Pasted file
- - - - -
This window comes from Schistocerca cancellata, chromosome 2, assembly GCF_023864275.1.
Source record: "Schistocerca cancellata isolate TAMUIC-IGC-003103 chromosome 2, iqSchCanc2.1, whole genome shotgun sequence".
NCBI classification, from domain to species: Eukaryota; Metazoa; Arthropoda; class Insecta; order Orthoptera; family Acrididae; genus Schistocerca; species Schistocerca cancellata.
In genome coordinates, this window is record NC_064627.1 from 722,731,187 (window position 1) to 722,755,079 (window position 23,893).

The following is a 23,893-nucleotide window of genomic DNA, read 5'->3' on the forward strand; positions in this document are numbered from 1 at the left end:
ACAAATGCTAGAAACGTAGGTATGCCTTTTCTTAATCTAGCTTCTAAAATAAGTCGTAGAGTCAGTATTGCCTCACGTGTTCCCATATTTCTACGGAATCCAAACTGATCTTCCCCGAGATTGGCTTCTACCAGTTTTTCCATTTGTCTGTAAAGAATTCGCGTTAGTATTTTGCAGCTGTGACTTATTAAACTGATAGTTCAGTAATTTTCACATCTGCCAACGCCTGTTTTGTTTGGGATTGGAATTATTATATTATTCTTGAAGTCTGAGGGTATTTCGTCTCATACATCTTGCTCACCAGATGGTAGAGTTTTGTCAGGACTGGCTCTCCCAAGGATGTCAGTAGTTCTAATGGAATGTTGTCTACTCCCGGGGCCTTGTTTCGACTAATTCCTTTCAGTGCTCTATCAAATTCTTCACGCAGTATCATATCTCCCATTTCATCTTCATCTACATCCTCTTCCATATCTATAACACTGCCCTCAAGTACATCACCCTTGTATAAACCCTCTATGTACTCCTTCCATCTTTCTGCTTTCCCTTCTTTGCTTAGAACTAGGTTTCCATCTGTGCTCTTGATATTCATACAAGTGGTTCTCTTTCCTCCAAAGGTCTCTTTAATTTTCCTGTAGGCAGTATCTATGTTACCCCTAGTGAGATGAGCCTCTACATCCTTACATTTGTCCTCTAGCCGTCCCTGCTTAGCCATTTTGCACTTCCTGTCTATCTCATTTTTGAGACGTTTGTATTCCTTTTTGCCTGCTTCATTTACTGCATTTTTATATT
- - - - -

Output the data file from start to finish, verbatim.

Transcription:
This window comes from Schistocerca cancellata, chromosome 2, assembly GCF_023864275.1.
Source record: "Schistocerca cancellata isolate TAMUIC-IGC-003103 chromosome 2, iqSchCanc2.1, whole genome shotgun sequence".
NCBI classification, from domain to species: Eukaryota; Metazoa; Arthropoda; class Insecta; order Orthoptera; family Acrididae; genus Schistocerca; species Schistocerca cancellata.
In genome coordinates, this window is record NC_064627.1 from 722,731,187 (window position 1) to 722,755,079 (window position 23,893).

The following is a 23,893-nucleotide window of genomic DNA, read 5'->3' on the forward strand; positions in this document are numbered from 1 at the left end:
ACAAATGCTAGAAACGTAGGTATGCCTTTTCTTAATCTAGCTTCTAAAATAAGTCGTAGAGTCAGTATTGCCTCACGTGTTCCCATATTTCTACGGAATCCAAACTGATCTTCCCCGAGATTGGCTTCTACCAGTTTTTCCATTTGTCTGTAAAGAATTCGCGTTAGTATTTTGCAGCTGTGACTTATTAAACTGATAGTTCAGTAATTTTCACATCTGCCAACGCCTGTTTTGTTTGGGATTGGAATTATTATATTATTCTTGAAGTCTGAGGGTATTTCGTCTCATACATCTTGCTCACCAGATGGTAGAGTTTTGTCAGGACTGGCTCTCCCAAGGATGTCAGTAGTTCTAATGGAATGTTGTCTACTCCCGGGGCCTTGTTTCGACTAATTCCTTTCAGTGCTCTATCAAATTCTTCACGCAGTATCATATCTCCCATTTCATCTTCATCTACATCCTCTTCCATATCTATAACACTGCCCTCAAGTACATCACCCTTGTATAAACCCTCTATGTACTCCTTCCATCTTTCTGCTTTCCCTTCTTTGCTTAGAACTAGGTTTCCATCTGTGCTCTTGATATTCATACAAGTGGTTCTCTTTCCTCCAAAGGTCTCTTTAATTTTCCTGTAGGCAGTATCTATGTTACCCCTAGTGAGATGAGCCTCTACATCCTTACATTTGTCCTCTAGCCGTCCCTGCTTAGCCATTTTGCACTTCCTGTCTATCTCATTTTTGAGACGTTTGTATTCCTTTTTGCCTGCTTCATTTACTGCATTTTTATATT